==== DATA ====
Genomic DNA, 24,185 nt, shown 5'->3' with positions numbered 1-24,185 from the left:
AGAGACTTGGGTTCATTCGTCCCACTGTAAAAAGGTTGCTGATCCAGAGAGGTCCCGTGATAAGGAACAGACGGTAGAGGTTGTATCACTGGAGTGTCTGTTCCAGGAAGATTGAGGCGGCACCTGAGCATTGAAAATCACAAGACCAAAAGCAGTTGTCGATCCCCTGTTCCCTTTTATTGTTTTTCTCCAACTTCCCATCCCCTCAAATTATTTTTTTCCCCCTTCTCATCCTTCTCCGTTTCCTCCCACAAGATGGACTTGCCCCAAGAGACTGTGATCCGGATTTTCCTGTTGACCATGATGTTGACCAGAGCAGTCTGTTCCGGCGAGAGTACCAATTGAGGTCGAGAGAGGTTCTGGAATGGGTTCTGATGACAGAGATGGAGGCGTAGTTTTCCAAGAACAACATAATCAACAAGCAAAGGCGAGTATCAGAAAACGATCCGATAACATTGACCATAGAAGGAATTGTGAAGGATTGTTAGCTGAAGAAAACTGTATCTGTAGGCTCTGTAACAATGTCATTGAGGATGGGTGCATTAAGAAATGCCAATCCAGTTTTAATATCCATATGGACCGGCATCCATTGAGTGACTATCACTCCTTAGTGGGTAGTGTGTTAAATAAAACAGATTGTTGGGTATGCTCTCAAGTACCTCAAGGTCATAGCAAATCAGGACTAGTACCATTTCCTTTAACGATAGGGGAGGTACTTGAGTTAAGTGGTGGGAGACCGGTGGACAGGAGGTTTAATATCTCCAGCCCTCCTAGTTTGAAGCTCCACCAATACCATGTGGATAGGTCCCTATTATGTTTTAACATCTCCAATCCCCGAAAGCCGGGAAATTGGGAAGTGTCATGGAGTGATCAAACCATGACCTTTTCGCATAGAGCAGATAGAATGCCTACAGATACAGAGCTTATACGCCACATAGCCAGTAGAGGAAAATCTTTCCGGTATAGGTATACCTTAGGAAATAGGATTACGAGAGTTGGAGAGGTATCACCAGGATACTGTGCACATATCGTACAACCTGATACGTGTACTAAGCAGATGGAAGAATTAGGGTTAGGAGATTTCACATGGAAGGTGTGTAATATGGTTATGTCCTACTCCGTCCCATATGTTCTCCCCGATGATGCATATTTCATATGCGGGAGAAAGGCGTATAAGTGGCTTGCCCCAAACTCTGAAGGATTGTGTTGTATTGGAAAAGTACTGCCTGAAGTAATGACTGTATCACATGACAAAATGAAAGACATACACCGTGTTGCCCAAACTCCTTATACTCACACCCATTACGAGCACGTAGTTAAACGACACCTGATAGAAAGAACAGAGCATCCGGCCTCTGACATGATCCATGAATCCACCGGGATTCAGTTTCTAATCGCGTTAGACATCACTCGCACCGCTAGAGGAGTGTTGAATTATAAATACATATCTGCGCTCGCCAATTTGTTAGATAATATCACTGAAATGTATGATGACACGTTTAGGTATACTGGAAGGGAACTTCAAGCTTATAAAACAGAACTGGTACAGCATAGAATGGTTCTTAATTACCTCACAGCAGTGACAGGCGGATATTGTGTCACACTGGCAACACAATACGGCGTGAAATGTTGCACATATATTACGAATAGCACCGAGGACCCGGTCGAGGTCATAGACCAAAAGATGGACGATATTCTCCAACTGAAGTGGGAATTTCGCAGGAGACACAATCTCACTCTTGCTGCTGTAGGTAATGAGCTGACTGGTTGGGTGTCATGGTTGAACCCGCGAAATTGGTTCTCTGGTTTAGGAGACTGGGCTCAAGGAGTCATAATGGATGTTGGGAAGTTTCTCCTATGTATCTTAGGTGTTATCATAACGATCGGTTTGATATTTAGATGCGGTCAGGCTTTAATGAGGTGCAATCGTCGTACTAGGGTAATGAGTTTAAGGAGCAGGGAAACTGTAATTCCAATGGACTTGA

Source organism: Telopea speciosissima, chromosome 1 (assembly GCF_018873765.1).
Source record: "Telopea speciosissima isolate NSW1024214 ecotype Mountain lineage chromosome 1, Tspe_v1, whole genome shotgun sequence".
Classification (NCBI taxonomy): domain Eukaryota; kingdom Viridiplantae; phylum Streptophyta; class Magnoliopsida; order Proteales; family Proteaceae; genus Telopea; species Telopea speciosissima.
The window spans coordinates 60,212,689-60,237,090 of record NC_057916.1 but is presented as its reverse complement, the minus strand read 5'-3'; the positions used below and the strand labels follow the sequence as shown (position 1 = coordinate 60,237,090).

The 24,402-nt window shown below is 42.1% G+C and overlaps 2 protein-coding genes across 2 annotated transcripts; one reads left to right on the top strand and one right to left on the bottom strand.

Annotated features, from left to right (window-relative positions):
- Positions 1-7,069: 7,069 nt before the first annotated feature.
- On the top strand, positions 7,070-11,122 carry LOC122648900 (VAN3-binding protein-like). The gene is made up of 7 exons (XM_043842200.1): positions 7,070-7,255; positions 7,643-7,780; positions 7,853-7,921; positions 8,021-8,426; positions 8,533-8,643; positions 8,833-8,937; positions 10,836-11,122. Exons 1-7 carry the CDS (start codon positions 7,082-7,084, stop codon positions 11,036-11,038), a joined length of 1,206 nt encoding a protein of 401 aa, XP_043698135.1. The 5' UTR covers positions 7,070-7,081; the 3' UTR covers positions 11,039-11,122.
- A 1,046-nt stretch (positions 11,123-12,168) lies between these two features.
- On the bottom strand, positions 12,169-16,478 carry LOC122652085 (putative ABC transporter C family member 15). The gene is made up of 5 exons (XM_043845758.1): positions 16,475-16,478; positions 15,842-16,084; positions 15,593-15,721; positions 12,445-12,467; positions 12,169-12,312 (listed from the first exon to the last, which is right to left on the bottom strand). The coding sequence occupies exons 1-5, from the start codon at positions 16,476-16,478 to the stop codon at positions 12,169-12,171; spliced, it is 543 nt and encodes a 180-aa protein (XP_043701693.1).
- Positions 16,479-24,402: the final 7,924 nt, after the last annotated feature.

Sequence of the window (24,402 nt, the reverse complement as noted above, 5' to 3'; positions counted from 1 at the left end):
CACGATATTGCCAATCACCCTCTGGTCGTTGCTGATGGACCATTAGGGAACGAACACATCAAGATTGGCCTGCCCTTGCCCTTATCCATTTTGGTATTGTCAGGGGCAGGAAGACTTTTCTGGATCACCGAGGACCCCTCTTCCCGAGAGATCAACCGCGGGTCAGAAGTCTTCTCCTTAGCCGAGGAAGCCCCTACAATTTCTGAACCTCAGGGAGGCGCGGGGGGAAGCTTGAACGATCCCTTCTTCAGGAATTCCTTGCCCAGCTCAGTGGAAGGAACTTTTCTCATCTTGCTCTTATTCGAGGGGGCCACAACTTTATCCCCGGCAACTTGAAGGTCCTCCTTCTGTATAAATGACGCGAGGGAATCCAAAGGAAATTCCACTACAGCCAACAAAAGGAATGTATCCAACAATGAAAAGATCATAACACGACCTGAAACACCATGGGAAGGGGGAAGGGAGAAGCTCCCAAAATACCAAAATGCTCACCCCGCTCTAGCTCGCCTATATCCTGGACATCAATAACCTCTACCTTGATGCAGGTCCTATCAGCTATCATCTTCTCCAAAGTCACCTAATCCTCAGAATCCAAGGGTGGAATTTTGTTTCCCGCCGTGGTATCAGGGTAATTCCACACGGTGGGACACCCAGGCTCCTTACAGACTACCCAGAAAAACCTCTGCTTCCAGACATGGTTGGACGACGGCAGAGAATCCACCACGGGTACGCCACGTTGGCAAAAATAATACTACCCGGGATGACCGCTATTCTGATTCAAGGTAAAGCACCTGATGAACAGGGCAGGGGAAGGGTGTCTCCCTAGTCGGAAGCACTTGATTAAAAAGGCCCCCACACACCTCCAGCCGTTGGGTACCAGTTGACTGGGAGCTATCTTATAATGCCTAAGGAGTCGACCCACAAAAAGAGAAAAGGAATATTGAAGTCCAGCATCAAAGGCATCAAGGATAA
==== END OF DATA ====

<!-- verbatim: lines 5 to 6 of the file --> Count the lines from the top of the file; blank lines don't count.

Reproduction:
Classification (NCBI taxonomy): domain Eukaryota; kingdom Viridiplantae; phylum Streptophyta; class Magnoliopsida; order Proteales; family Proteaceae; genus Telopea; species Telopea speciosissima.
The window spans coordinates 60,212,689-60,237,090 of record NC_057916.1 but is presented as its reverse complement, the minus strand read 5'-3'; the positions used below and the strand labels follow the sequence as shown (position 1 = coordinate 60,237,090).